CHICAGO—The rapid proliferation of targeted therapies has revolutionized cancer care, bringing truly personalized treatment ever closer.

Limited access to and use of genomic sequencing, however, has kept many patients from using new medications that could work well for them and exposed others to drugs that have significant side effects without corresponding benefits based on their tumor type.

Research presented on June 1 at the 2019 American Society of Clinical Oncology Annual Meeting in Chicago by VA investigators demonstrated that “implementation of precision oncology into clinical practice is feasible across the diverse VHA system,” which serves a higher percentage of rural patients than the national average.1

Researchers at the Durham, NC, VAMC led the study, which assessed the ability of the VA’s National Precision Oncology Program to affect treatment decisions. The Precision Oncology Program was designed to increase use of precision oncology and to standardize its practice.

As part of the program, 3,713 tumor or peripheral blood specimens were collected from veterans at who had solid tumors for which targeted or immunotherapeutic drugs have been developed and who would be eligible for treatment. Seventy-two VA facilities collected samples between July 2016 and June 2018.

Two commercial laboratories performed next-generation sequencing of the specimens using cancer gene panels; 86% of the specimens were successfully sequenced. Both the laboratories and IBM Watson for Genomics generated annotated results of the sequencing.

Men with lung, prostate or colorectal cancers provided the bulk of the specimens. One-third of the samples came from patients in rural areas.

More than 70% of specimens had at least one actionable mutation. Analysis found that the most commonly mutated genes were TP53, ATM and KRAS, and the most frequently recommended therapies were immune checkpoint inhibitors, EGFR kinase inhibitors and PARP inhibitors.

Based on the results, physicians recommended clinical trials for more than half of the veterans. Consequently, the researchers noted that precision oncology was feasible and highlighted “the importance of increasing the availability of clinical trials for veterans.”

In a related ASCO study that also included the University of Washington in Seattle, VA researchers heralded the progress in understanding molecular changes in advanced prostate cancer, saying that “has led to promising precision oncology opportunities; to date, most have been concentrated at tertiary research centers and urban centers and unequally available to patients.”2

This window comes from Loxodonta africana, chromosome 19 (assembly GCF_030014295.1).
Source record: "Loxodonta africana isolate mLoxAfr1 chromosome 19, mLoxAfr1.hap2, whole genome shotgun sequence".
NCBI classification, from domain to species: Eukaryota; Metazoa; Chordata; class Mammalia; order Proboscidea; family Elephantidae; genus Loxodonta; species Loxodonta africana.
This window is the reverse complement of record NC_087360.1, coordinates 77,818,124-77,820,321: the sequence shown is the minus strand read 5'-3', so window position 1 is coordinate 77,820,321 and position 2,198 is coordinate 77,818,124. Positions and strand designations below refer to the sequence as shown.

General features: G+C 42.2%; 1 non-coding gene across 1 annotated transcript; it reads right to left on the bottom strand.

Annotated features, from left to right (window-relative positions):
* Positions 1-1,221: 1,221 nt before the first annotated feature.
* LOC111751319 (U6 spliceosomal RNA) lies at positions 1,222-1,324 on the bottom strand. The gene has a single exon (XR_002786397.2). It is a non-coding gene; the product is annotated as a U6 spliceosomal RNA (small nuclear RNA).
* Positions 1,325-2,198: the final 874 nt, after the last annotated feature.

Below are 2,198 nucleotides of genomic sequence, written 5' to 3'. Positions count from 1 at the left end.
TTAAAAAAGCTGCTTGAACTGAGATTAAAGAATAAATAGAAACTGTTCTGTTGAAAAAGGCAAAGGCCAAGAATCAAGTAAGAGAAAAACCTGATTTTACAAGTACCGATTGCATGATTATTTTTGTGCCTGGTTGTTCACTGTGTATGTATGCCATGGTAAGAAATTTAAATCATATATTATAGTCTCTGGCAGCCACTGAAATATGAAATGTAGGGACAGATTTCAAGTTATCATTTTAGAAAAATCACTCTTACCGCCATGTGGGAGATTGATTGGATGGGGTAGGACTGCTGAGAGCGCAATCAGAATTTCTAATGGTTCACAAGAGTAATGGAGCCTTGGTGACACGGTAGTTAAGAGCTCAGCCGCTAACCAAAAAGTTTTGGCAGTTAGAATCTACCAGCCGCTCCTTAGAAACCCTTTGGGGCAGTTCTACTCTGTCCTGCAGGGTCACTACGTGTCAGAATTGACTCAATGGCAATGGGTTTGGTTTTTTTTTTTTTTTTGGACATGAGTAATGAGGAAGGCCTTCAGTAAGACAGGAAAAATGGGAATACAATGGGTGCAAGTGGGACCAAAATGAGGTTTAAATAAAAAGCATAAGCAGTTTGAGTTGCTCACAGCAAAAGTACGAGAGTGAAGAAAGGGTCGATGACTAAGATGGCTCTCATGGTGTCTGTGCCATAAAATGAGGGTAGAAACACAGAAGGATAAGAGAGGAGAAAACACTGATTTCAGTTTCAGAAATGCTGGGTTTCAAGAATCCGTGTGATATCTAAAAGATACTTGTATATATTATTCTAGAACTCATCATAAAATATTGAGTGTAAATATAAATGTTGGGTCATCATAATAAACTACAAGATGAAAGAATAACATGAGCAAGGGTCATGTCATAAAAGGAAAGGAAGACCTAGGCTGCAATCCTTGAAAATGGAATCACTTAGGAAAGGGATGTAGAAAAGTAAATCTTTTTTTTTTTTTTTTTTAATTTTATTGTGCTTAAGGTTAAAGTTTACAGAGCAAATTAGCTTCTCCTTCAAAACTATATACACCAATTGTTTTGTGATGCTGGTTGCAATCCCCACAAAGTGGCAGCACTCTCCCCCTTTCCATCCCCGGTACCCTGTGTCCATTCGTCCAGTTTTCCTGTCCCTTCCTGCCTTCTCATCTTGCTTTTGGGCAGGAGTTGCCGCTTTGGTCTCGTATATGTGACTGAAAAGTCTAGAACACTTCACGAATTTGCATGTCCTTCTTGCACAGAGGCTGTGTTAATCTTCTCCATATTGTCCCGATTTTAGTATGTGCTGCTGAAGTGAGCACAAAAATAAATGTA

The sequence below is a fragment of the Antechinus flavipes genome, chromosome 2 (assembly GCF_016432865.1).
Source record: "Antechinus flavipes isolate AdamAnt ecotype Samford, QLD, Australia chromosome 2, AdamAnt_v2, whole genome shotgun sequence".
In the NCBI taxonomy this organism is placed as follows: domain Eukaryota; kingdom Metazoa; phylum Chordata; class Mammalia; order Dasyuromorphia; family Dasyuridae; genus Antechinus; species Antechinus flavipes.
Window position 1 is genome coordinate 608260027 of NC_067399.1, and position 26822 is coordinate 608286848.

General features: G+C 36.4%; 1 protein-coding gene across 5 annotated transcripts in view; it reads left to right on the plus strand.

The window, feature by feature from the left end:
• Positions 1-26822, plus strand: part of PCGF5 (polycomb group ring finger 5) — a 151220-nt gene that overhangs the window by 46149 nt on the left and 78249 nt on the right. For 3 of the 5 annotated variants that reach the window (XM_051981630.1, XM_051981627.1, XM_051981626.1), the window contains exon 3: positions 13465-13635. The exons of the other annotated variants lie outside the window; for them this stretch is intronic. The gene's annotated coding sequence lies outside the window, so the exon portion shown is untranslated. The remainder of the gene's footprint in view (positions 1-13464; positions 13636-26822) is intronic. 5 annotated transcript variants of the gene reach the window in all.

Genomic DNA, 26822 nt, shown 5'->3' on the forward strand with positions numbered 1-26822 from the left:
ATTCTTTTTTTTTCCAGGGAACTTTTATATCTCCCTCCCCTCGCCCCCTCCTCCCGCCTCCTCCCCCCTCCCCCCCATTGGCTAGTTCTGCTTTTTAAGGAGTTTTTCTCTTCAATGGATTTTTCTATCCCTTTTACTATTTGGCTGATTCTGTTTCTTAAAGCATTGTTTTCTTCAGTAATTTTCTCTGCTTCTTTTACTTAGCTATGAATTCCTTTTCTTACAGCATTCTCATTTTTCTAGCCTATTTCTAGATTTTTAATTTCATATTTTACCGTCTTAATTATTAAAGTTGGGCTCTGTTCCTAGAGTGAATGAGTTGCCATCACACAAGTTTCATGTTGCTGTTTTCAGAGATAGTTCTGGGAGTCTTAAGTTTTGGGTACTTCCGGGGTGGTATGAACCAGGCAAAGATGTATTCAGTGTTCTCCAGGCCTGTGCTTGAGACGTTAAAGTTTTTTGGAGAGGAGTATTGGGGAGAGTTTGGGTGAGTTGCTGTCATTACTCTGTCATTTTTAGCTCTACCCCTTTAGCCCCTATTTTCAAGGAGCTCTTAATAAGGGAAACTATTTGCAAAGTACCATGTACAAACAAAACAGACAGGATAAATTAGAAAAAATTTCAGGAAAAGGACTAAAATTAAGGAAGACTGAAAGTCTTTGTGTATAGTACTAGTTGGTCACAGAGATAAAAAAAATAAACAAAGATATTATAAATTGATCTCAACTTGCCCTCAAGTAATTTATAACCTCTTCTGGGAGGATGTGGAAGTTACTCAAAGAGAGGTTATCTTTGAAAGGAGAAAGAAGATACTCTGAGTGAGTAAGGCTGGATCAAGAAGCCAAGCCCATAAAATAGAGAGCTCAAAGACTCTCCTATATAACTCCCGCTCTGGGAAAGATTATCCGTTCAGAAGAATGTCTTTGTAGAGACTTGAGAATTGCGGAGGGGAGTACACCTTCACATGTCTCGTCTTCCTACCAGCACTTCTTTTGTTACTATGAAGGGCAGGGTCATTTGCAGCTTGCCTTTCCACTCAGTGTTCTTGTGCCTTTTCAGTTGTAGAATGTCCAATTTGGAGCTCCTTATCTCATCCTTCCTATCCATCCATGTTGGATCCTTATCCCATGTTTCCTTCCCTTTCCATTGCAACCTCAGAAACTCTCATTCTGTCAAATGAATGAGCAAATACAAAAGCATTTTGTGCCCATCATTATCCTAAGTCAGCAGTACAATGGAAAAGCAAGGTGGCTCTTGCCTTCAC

The report pointed out that the VHA is the largest integrated healthcare system in the United States and provides medical care to more than six million veterans, about 40% living in rural areas.

VHA patients with advanced stage cancers were offered targeted NGS gene panels (Personalis ACE Extended Cancer Panel; PGDx CancerSELECT/PlasmaSELECT) as part of clinical care.

The study team discussed how 372 veterans from 81 sites underwent NGS sequencing of their prostate tumors, 311, or cfDNA, 61. Results indicated that tumors from 165 (44%) were found to have mutations (allelic ratio ≥5%) in 47 genes.

Also, of the 372, 62 harbored mutations in TP53 (17%), 9 in NOTCH1 (2%), 16 in PTEN (4%), 16 in AR (4%), 13 in ATM (4%), 11 in BRCA2 (3%), 2 in MSH2 (0.5%), 1 in NBN (0.3%) and 1 in PALB2 (0.3%).

Researchers noted that seven men (1.8%) had adequate tumor but no identifiable somatic mutations.

“The VA NPOP has been successfully implemented, and prostate tumors from veterans were found to carry potentially actionable mutations, including BRCA2 and ATM, for which there are precision treatment trials,” study authors wrote. “The program will be expanded and will facilitate more diverse and equitable distribution of access to precision oncology diagnostics and therapeutic opportunities, in alignment with the Cancer Moonshot Initiative.”

1 Poonen P, Duffy J, Hintze BJ, Shukla M, Brettin TS, et al. Genomic analysis of metastatic solid tumors in veterans: Findings from the VHA National Precision Oncology Program. J Clin Oncol 37, 2019 (suppl; abstr 3074).

2 Sokolova A, Cheng HH, Bradley JH, Kelley, M, et. Al. The Veterans Health Administration Precision Oncology Program for Advanced Prostate Cancer Patients: Expanding tumor NGS opportunities to a broader patient population.Journal of Clinical Oncology 2019 37:7_suppl, 193-193. Abstr 193.